Monday, 22 October 2012

A corner of one's own


I have – very belatedly – come to recognise the value of a dedicated writing space. A physical space to represent the elusive head space I am forever seeking. Everyone will go 'well, duh! Congratulations on this revelation, Captain Obvious,' but to me the idea of a writing space always seemed something unattainable. Something that wouldn't work unless it was perfect – a summer house at the bottom of an idyllic orchard, or a converted attic only accessible by a rope ladder that I could pull up after me.

It's all very well dreaming about such things, but they aren't likely to be possible any time soon, so instead I have created... my writing corner.



I acquired this desk about ten years ago. It originally belonged to my dad – he received it for his 21st birthday in 1968. During my childhood, it was always a fixture of our home. We called it 'the bureau' and it was the storage space for boring grown-up things like bank statements and insurance policies. It also housed my mum's typewriter, which I was allowed to borrow until the day it fell on my foot, causing the kind of crunch that is commonly described as sickening. (My mum was so relieved I hadn't broken it! As for my foot, meh.)

When my dad handed the bureau on to me, it occupied a place under the stairs in my first house. I occasionally wrote there but, as the indoors temperature fell to 11ºC in winter, the lure of woodburner in the other room tended to decrease productivity. My current house has central heating, but for years the bureau sat full of crap in the main downstairs room, its location too central and exposed to be a real writing haven. Instead, I got into the habit of sitting on the sofa with my laptop on one of those beanbag laptray things you can buy from old-person catalogues.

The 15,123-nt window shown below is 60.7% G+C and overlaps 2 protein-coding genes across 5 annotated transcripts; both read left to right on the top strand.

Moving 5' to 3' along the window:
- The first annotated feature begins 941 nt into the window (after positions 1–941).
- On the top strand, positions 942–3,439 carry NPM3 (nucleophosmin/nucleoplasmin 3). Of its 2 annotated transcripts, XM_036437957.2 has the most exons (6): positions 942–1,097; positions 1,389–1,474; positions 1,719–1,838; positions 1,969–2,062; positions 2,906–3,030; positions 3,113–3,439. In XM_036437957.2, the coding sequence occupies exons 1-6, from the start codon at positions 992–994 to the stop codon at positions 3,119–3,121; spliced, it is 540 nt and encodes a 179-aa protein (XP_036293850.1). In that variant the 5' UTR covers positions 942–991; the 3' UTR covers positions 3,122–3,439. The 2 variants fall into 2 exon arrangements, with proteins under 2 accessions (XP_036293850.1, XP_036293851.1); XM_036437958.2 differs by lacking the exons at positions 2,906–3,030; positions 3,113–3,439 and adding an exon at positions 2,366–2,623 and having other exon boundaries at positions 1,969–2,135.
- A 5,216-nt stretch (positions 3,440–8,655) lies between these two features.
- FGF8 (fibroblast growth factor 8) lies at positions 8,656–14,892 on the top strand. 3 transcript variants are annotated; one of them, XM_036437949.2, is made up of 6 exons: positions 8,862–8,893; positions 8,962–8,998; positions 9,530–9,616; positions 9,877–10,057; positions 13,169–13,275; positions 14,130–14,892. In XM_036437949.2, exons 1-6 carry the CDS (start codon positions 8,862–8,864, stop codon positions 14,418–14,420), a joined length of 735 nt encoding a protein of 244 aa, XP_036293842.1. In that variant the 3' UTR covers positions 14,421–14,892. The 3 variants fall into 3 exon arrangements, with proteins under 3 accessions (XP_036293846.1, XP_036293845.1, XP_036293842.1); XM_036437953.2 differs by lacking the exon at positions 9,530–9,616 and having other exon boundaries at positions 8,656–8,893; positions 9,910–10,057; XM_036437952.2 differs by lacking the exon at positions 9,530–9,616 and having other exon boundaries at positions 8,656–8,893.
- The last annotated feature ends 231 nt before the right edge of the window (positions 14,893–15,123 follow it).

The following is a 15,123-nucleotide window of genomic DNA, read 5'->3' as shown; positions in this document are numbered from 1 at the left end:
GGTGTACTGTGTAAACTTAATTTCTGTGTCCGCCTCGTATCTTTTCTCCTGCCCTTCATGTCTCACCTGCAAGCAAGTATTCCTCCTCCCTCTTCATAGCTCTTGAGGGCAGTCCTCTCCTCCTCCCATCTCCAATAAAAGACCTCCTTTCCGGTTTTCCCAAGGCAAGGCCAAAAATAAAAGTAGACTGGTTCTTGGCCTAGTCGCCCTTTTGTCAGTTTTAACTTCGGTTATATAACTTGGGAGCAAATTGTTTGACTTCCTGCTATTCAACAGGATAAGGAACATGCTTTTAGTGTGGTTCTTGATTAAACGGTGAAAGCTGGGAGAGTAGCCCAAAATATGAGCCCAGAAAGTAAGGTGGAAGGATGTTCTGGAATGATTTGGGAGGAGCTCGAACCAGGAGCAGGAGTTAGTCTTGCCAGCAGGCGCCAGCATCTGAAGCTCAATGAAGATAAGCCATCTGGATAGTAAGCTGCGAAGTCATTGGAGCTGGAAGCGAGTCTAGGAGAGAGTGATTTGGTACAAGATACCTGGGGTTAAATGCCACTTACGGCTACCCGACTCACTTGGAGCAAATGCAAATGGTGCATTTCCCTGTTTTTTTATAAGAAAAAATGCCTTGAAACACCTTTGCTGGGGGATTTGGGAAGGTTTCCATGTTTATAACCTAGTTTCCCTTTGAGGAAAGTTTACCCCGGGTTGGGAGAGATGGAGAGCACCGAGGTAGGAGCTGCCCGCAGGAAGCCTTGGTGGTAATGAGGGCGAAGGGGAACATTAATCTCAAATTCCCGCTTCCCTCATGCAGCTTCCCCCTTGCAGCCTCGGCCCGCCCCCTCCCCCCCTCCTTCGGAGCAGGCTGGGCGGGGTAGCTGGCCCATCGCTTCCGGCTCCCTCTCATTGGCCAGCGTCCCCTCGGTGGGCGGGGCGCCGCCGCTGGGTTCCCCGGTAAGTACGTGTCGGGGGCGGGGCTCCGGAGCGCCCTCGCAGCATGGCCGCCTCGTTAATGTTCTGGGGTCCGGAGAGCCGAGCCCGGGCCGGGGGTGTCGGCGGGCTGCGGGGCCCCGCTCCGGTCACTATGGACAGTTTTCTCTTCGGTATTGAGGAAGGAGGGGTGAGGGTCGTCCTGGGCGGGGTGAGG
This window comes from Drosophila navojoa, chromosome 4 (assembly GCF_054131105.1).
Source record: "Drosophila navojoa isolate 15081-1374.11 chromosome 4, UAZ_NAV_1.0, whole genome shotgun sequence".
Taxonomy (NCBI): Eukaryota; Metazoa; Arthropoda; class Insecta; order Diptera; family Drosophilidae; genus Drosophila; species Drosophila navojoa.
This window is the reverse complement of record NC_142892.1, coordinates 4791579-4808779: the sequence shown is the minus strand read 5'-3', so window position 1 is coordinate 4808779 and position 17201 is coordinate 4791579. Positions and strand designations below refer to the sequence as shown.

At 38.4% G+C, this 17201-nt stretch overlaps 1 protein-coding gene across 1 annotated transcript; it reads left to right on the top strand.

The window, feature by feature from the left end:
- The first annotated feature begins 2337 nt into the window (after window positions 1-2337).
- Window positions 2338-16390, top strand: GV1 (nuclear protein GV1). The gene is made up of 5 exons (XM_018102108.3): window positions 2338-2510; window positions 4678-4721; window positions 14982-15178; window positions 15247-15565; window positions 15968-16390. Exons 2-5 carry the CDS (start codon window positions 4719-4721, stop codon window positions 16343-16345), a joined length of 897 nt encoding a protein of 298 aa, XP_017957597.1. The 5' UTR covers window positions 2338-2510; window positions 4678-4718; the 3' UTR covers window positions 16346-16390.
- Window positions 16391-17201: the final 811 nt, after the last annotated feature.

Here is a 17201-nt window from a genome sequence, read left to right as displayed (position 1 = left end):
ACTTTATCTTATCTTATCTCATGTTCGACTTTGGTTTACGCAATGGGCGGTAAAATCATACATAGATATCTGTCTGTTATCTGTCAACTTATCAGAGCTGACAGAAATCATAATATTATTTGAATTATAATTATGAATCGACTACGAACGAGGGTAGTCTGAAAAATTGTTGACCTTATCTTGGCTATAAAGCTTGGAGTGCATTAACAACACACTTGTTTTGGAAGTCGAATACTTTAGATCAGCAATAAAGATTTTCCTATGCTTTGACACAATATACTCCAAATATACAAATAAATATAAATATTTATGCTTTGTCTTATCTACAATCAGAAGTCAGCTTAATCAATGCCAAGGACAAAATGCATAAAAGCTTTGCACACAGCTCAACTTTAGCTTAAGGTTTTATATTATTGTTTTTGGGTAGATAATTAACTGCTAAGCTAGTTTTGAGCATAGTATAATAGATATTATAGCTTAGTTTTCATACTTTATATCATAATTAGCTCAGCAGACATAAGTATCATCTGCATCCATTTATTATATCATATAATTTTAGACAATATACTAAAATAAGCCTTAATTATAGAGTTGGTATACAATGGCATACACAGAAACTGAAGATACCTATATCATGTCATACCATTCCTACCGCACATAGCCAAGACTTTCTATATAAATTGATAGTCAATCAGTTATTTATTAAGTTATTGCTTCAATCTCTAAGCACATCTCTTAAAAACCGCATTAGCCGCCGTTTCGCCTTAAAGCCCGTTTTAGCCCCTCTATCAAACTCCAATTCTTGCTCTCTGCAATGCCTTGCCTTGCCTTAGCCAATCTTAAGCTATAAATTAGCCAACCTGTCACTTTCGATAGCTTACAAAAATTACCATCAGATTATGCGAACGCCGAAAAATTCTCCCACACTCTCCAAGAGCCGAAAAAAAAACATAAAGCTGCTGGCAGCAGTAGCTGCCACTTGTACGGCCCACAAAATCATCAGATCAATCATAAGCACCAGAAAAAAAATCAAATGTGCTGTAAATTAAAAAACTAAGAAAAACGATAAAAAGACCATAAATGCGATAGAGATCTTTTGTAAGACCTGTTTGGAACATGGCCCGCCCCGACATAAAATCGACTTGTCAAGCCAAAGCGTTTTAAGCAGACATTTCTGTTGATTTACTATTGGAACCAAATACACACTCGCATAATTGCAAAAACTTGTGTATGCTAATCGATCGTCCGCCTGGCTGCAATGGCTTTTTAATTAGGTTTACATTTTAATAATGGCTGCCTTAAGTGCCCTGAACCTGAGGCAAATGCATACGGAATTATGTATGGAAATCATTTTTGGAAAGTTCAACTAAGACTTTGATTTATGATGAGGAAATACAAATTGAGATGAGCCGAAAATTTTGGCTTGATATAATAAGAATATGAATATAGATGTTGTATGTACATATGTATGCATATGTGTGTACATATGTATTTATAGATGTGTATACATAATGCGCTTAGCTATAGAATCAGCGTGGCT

A couple of months ago, I asked my dad to help me move the bureau upstairs, and I now have it set up as my writing desk. I get a lot more done here than I ever did when slouching on the sofa – perhaps because it helps writing feel more like a proper job. Being a writer is, of course, not just a case of moving some furniture. I do feel it's important to be able to write when conditions aren't perfect – but even so, having my own corner goes a long way towards taking myself and my writing seriously.

Do you have a writing space? What's it like – or what do you wish it could be like?

6 comments:

JO said...

I live alone, so can write where I choose. In the summer I spread over the table in the dining room - with the doors open so I can see down the garden, watch the birds, generally ponder on flowers etc. In the winter, I decamp - move in front of the fire and toast my toes while I've writing.

It works for me!!

Thrifty Gal said...

I am like Jo, I tend to write on the move, wherever I need to.

Derek said...

I'm in the attic, where I can open the velux window and listen to the neighbours outside without them realising! I also find it easy to write while on trains. I write best where there's no internet to distract / entertain / bemuse me.

Deb said...

I'm the same as Derek. I write in the attic too. My own attic, not Derek's attic, I hasten to add. My attic also plays host to our bedroom - not mine and Derek's bedroom, but my husband and my bedroom, so half is bedroom, the other half office.
I'm also very good at writing in pubs it turns out, having compiled a quiz to accompany a feature I'm working on, whilst I was waiting for my lunch to arrive:)

Bambi Zola said...

i have my own little writing corner in my house where I'm restricted to work in peace and comfort without my noisy brother distracting me. I also like writing in the field thats opposite me, it allwos my thoughts to feel more fresh and clearer some how.

Derek said...

Little does Deb know that I still pop into her attic to read her previous day's draft... (Cue villainous laughter.)